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By Regina Winkle-Bryan
It starts out slow. First the guitar player comes on stage. He sits down and casually starts strumming. Then he is followed by a singer, who is dressed in a silvery blue suit and gold chains, his hair thick and styled. They begin, the flamenco singer belting out songs which, depending on your taste, sound like passion or like fingernails on a chalkboard.
A couple songs later, another handsome man and a young woman take the stage, standing in the corner behind the guitarist. They clap a bit, accompanying the rhythm. She is dressed in a tight flowered number that accentuates her curves (and she’s curvy) and shows off her calves and patten leather tap shoes.
Out of no where she begins to dance. Bam! She stamps her foot against the wooden floorboards. Smack! Her feet come down in a wave of tapping. Watching flamenco is a real thrill. The dancer, usually a woman, leads the group and the musicians’ eyes follow her as she moves. The four of them are deeply connected. Or so it seems to me, the awe-struck audience member in this tablao.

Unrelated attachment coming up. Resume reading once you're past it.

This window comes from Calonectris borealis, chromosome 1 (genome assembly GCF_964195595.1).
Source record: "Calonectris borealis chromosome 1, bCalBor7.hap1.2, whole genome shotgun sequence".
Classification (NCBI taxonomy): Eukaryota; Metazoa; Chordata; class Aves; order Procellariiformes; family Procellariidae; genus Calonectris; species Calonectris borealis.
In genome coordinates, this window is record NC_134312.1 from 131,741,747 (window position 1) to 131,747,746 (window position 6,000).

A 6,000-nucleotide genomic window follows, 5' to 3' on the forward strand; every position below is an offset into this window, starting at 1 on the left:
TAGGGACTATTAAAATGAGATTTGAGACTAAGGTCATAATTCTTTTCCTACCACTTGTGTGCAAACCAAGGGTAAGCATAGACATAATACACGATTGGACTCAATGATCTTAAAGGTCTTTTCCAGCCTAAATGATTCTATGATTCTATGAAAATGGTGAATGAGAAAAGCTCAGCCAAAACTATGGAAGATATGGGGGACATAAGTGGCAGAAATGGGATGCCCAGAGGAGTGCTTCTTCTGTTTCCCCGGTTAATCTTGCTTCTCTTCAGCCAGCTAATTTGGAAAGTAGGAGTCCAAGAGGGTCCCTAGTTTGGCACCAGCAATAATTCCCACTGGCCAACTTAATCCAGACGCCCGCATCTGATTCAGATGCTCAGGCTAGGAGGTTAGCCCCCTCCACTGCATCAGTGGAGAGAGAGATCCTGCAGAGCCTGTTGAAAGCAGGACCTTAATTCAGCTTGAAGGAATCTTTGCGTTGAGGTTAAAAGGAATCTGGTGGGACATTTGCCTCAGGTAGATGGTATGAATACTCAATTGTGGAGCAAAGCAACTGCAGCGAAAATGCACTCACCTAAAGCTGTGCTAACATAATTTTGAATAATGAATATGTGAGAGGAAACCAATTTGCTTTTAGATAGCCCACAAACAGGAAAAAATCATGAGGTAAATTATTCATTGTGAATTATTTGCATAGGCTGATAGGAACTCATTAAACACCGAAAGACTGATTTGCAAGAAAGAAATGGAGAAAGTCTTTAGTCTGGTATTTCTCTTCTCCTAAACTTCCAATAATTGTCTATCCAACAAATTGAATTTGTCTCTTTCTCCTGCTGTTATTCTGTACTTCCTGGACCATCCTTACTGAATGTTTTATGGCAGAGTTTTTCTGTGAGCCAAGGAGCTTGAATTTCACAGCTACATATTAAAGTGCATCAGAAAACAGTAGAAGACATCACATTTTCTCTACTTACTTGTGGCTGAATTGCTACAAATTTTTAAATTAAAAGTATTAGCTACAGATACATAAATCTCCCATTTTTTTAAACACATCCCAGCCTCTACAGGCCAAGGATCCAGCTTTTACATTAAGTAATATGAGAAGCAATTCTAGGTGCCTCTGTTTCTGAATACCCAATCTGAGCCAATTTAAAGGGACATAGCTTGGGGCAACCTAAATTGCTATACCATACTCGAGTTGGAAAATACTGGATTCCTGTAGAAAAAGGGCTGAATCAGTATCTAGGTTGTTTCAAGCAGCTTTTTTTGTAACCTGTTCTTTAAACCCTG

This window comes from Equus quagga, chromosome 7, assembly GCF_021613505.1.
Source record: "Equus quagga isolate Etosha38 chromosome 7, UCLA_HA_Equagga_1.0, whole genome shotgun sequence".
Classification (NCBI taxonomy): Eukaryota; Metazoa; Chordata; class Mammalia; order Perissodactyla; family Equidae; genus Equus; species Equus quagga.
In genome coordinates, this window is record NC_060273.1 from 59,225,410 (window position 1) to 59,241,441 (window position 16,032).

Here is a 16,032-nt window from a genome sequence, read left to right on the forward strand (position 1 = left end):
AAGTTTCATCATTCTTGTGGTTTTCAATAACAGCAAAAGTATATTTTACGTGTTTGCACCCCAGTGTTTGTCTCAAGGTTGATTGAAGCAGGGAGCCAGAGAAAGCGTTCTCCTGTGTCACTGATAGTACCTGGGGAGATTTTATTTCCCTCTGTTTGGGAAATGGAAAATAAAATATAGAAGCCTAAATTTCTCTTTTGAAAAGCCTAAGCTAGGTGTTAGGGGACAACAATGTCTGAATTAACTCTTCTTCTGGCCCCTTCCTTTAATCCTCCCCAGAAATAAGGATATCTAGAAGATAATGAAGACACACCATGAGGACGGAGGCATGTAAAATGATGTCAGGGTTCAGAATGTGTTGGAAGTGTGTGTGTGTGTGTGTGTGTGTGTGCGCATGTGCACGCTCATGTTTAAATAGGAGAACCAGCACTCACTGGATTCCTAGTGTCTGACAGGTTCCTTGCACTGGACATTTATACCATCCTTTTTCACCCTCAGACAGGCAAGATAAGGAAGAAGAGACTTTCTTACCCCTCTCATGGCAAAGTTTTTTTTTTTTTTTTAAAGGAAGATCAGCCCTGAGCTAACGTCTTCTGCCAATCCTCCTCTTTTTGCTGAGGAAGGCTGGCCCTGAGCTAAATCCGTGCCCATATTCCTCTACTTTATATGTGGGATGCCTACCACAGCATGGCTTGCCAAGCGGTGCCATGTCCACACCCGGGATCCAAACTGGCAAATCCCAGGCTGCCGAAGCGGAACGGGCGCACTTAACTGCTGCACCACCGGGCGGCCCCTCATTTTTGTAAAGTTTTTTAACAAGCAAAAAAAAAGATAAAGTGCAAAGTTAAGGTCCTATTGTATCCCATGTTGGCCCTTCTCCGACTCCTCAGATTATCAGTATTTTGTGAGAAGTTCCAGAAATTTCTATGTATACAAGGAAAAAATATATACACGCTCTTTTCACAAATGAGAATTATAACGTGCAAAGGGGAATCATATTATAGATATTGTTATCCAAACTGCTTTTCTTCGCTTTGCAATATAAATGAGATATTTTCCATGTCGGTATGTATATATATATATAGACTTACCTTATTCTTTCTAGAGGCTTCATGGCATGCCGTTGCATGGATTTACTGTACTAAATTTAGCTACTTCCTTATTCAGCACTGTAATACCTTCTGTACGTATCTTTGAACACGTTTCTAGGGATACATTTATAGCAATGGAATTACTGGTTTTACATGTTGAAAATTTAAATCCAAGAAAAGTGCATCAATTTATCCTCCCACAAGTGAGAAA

We went the other night to see flamenco at JazzSi, a low key ‘locals’ sort of club which has live music every night of the week. It’s my kind of place. For under €10.00 you get a two-hour show and a drink of your choice: beer or wine. They also serve fat olives and thick slices of Spanish tortilla (potato omelet) with bread if you get hungry. Flamenco is not common in Barcelona and for this reason if I see an ad for a flamenco show I usually avoid it because I assume it will be a touristy thing. This is not the case at JazzSi, which draws a very diverse crowd and is off the tourist trail (meaning it can also be hard to find). If you go be prepared for the total experience and flow with it.
JazzSi – C/ Requesens, 2 – (El Raval) Barcelona